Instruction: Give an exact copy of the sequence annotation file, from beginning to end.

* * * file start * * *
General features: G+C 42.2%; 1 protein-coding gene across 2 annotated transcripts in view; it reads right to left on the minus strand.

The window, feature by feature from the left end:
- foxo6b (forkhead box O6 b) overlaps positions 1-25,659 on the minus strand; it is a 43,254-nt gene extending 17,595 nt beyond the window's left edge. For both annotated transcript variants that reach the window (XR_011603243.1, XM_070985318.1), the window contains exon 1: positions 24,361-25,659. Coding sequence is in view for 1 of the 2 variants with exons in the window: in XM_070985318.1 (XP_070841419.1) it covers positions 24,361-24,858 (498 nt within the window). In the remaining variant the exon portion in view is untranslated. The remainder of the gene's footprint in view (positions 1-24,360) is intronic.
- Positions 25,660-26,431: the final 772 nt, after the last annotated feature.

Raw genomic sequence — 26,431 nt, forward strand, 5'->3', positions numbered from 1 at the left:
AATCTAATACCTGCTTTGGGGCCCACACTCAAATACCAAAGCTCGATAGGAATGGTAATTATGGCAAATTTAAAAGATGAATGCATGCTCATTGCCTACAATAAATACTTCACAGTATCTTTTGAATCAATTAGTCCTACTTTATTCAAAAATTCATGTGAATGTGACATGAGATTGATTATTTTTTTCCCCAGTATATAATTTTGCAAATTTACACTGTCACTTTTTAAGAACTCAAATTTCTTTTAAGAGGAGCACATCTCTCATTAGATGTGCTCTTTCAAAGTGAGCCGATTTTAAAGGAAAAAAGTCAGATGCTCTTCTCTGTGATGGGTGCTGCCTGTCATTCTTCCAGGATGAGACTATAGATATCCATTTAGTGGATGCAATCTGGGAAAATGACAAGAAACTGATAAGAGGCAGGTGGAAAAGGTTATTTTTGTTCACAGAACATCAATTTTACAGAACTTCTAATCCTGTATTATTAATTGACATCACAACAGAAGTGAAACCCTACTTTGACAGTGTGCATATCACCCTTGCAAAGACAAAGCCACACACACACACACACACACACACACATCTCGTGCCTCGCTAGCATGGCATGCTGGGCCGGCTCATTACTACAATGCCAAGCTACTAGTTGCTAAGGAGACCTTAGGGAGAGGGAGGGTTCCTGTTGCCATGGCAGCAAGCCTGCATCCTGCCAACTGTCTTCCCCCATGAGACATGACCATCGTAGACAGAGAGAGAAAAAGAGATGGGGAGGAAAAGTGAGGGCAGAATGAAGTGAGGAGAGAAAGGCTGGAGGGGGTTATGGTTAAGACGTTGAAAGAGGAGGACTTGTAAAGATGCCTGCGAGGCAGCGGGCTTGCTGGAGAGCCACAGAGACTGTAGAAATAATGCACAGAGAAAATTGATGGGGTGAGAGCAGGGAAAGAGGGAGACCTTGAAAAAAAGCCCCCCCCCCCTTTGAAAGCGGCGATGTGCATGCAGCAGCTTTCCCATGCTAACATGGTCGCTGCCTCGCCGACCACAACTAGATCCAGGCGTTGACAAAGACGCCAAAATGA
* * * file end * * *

General features: G+C 42.2%; 1 protein-coding gene across 2 annotated transcripts in view; it reads right to left on the minus strand.

The window, feature by feature from the left end:
- foxo6b (forkhead box O6 b) overlaps positions 1-25,659 on the minus strand; it is a 43,254-nt gene extending 17,595 nt beyond the window's left edge. For both annotated transcript variants that reach the window (XR_011603243.1, XM_070985318.1), the window contains exon 1: positions 24,361-25,659. Coding sequence is in view for 1 of the 2 variants with exons in the window: in XM_070985318.1 (XP_070841419.1) it covers positions 24,361-24,858 (498 nt within the window). In the remaining variant the exon portion in view is untranslated. The remainder of the gene's footprint in view (positions 1-24,360) is intronic.
- Positions 25,660-26,431: the final 772 nt, after the last annotated feature.

Raw genomic sequence — 26,431 nt, forward strand, 5'->3', positions numbered from 1 at the left:
AATCTAATACCTGCTTTGGGGCCCACACTCAAATACCAAAGCTCGATAGGAATGGTAATTATGGCAAATTTAAAAGATGAATGCATGCTCATTGCCTACAATAAATACTTCACAGTATCTTTTGAATCAATTAGTCCTACTTTATTCAAAAATTCATGTGAATGTGACATGAGATTGATTATTTTTTTCCCCAGTATATAATTTTGCAAATTTACACTGTCACTTTTTAAGAACTCAAATTTCTTTTAAGAGGAGCACATCTCTCATTAGATGTGCTCTTTCAAAGTGAGCCGATTTTAAAGGAAAAAAGTCAGATGCTCTTCTCTGTGATGGGTGCTGCCTGTCATTCTTCCAGGATGAGACTATAGATATCCATTTAGTGGATGCAATCTGGGAAAATGACAAGAAACTGATAAGAGGCAGGTGGAAAAGGTTATTTTTGTTCACAGAACATCAATTTTACAGAACTTCTAATCCTGTATTATTAATTGACATCACAACAGAAGTGAAACCCTACTTTGACAGTGTGCATATCACCCTTGCAAAGACAAAGCCACACACACACACACACACACACACACATCTCGTGCCTCGCTAGCATGGCATGCTGGGCCGGCTCATTACTACAATGCCAAGCTACTAGTTGCTAAGGAGACCTTAGGGAGAGGGAGGGTTCCTGTTGCCATGGCAGCAAGCCTGCATCCTGCCAACTGTCTTCCCCCATGAGACATGACCATCGTAGACAGAGAGAGAAAAAGAGATGGGGAGGAAAAGTGAGGGCAGAATGAAGTGAGGAGAGAAAGGCTGGAGGGGGTTATGGTTAAGACGTTGAAAGAGGAGGACTTGTAAAGATGCCTGCGAGGCAGCGGGCTTGCTGGAGAGCCACAGAGACTGTAGAAATAATGCACAGAGAAAATTGATGGGGTGAGAGCAGGGAAAGAGGGAGACCTTGAAAAAAAGCCCCCCCCCCCTTTGAAAGCGGCGATGTGCATGCAGCAGCTTTCCCATGCTAACATGGTCGCTGCCTCGCCGACCACAACTAGATCCAGGCGTTGACAAAGACGCCAAAATGA